The NSW Independent Commission Against Corruption (ICAC) investigation named Operation Spicer ran for approximately five months and claimed a number of political scalps including that of the then NSW Coalition Premier Barry O'Farrell.
In its media release of 30 August 2016 ICAC states:
The Commission’s report, Investigation into NSW Liberal Party electoral funding for the 2011 state election campaign and other matters, was made public today. The ICAC’s findings include that Raymond Carter, Andrew Cornwell, Garry Edwards, the Hon Michael Gallacher MLC, Nabil Gazal Jnr, Nicholas Gazal, Hilton Grugeon, Christopher Hartcher, Timothy Koelma, Jeffrey McCloy, Timothy Owen, Christopher Spence, Hugh Thomson and Darren Williams acted with the intention of evading laws under the Election Funding, Expenditure and Disclosures Act 1981 (the election funding laws) relating to the disclosure of political donations and the ban on donations from property developers.
Messrs Grugeon, Hartcher, Koelma, McCloy, Owen, Thomson and Williams were also found to have acted with the intention of evading the election funding laws relating to caps on political donations. The Commission also found that Craig Baumann, Nicholas Di Girolamo, Troy Palmer and Darren Webber acted with the intention of evading the election funding laws relating to the disclosure of political donations and that Bart Bassett knowingly solicited a political donation from a property developer.
The ICAC found that during November and December 2010 the Free Enterprise Foundation was used to channel donations to the NSW Liberal Party for its 2011 state election campaign so that the identity of the true donors was disguised. A substantial portion of the $693,000 provided by the foundation and used by the NSW Liberal Party in the campaign originated from donors who were property developers and, therefore, prohibited donors under the election funding laws.
Undisclosed political donations were also channelled through a business, Eightbyfive, to benefit Liberal Party 2011 state election campaigns on the Central Coast. These donations included donations from property developers and donations in excess of the applicable caps on donations.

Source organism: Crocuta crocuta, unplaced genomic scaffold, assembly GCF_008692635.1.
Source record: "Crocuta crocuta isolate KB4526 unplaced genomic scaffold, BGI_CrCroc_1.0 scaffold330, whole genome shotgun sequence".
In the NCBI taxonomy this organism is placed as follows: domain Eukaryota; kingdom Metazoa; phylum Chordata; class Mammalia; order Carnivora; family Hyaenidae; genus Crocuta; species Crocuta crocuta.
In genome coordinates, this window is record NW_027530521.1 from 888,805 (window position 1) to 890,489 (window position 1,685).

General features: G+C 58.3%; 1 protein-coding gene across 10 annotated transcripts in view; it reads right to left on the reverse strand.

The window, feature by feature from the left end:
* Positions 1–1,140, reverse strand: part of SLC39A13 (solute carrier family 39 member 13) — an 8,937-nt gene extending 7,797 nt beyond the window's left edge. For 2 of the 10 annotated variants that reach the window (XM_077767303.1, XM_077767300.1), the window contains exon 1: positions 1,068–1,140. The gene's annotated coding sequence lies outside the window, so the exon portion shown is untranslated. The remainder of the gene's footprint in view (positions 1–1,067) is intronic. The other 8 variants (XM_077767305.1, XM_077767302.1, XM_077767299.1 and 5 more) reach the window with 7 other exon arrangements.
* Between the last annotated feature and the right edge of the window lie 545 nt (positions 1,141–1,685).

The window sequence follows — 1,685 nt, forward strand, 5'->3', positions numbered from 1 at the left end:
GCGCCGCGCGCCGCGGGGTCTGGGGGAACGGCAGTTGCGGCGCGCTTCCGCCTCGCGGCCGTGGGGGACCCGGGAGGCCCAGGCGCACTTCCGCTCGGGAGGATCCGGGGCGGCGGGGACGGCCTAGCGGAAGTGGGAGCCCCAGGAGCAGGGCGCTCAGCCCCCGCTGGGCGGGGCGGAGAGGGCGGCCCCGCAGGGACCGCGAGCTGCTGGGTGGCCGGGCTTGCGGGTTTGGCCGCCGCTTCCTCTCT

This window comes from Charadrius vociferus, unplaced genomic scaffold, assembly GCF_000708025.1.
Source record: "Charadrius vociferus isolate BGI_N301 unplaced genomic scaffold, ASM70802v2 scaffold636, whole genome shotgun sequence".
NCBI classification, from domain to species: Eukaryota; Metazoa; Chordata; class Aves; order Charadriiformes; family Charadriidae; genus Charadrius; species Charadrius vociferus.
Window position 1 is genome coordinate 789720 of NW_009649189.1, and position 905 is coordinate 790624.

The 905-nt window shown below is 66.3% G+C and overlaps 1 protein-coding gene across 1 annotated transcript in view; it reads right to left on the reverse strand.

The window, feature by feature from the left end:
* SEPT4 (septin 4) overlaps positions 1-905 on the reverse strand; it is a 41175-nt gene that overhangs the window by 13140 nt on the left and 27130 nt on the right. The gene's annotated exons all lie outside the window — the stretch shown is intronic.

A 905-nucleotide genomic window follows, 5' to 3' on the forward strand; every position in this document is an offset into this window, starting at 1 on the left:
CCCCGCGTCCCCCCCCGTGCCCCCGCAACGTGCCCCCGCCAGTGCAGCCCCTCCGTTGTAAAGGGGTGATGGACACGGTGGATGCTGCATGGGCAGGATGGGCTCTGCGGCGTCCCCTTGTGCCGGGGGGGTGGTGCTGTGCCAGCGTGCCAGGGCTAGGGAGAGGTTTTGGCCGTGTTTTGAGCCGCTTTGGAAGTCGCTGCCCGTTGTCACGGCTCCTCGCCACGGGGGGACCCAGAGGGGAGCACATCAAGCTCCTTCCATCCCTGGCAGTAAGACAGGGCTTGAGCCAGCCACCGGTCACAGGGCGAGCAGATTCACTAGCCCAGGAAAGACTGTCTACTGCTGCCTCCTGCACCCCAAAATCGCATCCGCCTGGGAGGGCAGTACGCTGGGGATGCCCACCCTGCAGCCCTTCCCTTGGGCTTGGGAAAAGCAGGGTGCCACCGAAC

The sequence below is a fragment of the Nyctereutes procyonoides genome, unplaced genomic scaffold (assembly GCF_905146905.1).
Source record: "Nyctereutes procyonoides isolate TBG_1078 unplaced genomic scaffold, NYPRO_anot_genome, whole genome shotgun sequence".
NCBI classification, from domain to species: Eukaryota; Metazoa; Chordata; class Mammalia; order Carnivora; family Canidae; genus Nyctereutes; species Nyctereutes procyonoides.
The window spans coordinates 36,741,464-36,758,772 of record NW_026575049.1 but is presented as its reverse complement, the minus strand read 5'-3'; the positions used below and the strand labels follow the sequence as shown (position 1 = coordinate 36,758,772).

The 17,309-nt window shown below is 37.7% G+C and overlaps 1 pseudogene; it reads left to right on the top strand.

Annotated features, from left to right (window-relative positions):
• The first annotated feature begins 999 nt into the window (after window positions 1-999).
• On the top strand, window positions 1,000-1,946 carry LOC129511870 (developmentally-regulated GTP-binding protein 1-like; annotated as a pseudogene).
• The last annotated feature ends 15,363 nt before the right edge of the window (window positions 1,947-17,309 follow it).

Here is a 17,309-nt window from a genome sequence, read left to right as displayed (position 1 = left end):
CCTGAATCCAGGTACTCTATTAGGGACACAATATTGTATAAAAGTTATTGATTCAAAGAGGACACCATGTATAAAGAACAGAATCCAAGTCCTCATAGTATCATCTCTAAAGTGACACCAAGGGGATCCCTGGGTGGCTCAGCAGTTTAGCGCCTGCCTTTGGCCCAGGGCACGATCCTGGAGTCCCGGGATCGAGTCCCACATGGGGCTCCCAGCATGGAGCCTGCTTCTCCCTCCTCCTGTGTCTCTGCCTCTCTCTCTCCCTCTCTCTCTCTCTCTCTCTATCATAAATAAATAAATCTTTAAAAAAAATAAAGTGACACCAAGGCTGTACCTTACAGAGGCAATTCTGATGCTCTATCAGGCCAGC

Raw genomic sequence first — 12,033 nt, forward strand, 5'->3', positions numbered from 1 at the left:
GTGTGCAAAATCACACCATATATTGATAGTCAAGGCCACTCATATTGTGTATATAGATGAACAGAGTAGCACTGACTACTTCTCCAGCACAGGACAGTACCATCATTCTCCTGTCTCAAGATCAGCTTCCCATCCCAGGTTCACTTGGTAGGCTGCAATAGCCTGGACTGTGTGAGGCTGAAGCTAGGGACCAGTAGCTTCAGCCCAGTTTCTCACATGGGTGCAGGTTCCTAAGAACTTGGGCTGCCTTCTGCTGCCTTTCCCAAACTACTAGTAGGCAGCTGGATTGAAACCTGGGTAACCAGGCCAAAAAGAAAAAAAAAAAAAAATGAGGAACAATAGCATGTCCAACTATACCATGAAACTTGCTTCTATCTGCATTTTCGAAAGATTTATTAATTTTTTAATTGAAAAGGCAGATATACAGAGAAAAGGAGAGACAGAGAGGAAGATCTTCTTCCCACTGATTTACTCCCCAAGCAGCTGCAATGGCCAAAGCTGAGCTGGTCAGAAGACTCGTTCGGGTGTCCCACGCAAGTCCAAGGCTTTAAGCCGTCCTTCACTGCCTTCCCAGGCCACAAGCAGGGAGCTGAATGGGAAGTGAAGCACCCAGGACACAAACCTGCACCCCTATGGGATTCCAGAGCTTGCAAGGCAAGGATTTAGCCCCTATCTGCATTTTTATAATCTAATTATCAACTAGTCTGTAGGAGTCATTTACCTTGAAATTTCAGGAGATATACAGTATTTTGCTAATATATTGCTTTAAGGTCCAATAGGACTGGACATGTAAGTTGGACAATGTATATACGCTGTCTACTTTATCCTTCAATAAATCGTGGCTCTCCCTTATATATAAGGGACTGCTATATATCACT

The ICAC also found that there were payments made by property developers, who were prohibited donors, to help fund NSW Liberal Party candidates’ campaigns in the Hunter. The true nature of these payments was disguised, for example, as consultancy services or funnelled through another company with the intention of evading the election funding laws.
The above are findings of fact, not findings of corrupt conduct. As explained in the Foreword to the report, the ICAC cannot make corrupt conduct findings in cases of failure to comply with the requirements of the election funding laws where, although those failures could have affected the exercise of official functions of the then Election Funding Authority of NSW, officers of that authority were not involved in any wrongdoing.
The ICAC makes a finding of serious corrupt conduct against Joseph Tripodi for, sometime prior to 16 February 2011, misusing his position as a member of Parliament to improperly provide an advantage to Buildev by providing to Darren Williams of that company a copy of the confidential 4 February 2011 NSW Treasury report, Review of Proposed Uses of Mayfield and Intertrade Lands at Newcastle Port.
The Commission’s report notes that at the relevant time proceedings for an offence under the election funding laws had to be commenced within three years from the time the offence was committed. As the Operation Spicer public inquiry did not conclude until September 2014, and the matters canvassed in the report occurred mostly from 2009 to 2011, a prosecution for relevant offences is now statute barred.